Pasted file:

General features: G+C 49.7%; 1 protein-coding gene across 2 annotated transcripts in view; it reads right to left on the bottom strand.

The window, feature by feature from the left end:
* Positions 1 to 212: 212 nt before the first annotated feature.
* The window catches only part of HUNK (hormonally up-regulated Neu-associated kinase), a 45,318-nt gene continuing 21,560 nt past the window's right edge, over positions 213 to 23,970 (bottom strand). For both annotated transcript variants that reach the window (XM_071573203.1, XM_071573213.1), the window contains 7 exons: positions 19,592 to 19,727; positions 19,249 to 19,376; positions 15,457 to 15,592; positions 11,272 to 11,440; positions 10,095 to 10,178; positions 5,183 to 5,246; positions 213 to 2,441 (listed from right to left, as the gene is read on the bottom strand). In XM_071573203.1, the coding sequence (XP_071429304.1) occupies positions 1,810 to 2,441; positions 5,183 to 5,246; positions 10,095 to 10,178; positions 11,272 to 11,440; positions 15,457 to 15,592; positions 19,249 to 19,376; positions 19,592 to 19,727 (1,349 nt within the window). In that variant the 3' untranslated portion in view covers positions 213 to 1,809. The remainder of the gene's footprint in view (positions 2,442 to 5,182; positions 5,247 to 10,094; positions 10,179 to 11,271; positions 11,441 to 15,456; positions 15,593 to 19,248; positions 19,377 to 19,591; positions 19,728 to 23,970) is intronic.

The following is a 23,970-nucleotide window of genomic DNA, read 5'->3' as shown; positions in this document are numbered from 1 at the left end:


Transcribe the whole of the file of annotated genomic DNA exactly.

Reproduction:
General features: G+C 49.7%; 1 protein-coding gene across 2 annotated transcripts in view; it reads right to left on the bottom strand.

The window, feature by feature from the left end:
* Positions 1 to 212: 212 nt before the first annotated feature.
* The window catches only part of HUNK (hormonally up-regulated Neu-associated kinase), a 45,318-nt gene continuing 21,560 nt past the window's right edge, over positions 213 to 23,970 (bottom strand). For both annotated transcript variants that reach the window (XM_071573203.1, XM_071573213.1), the window contains 7 exons: positions 19,592 to 19,727; positions 19,249 to 19,376; positions 15,457 to 15,592; positions 11,272 to 11,440; positions 10,095 to 10,178; positions 5,183 to 5,246; positions 213 to 2,441 (listed from right to left, as the gene is read on the bottom strand). In XM_071573203.1, the coding sequence (XP_071429304.1) occupies positions 1,810 to 2,441; positions 5,183 to 5,246; positions 10,095 to 10,178; positions 11,272 to 11,440; positions 15,457 to 15,592; positions 19,249 to 19,376; positions 19,592 to 19,727 (1,349 nt within the window). In that variant the 3' untranslated portion in view covers positions 213 to 1,809. The remainder of the gene's footprint in view (positions 2,442 to 5,182; positions 5,247 to 10,094; positions 10,179 to 11,271; positions 11,441 to 15,456; positions 15,593 to 19,248; positions 19,377 to 19,591; positions 19,728 to 23,970) is intronic.

The following is a 23,970-nucleotide window of genomic DNA, read 5'->3' as shown; positions in this document are numbered from 1 at the left end: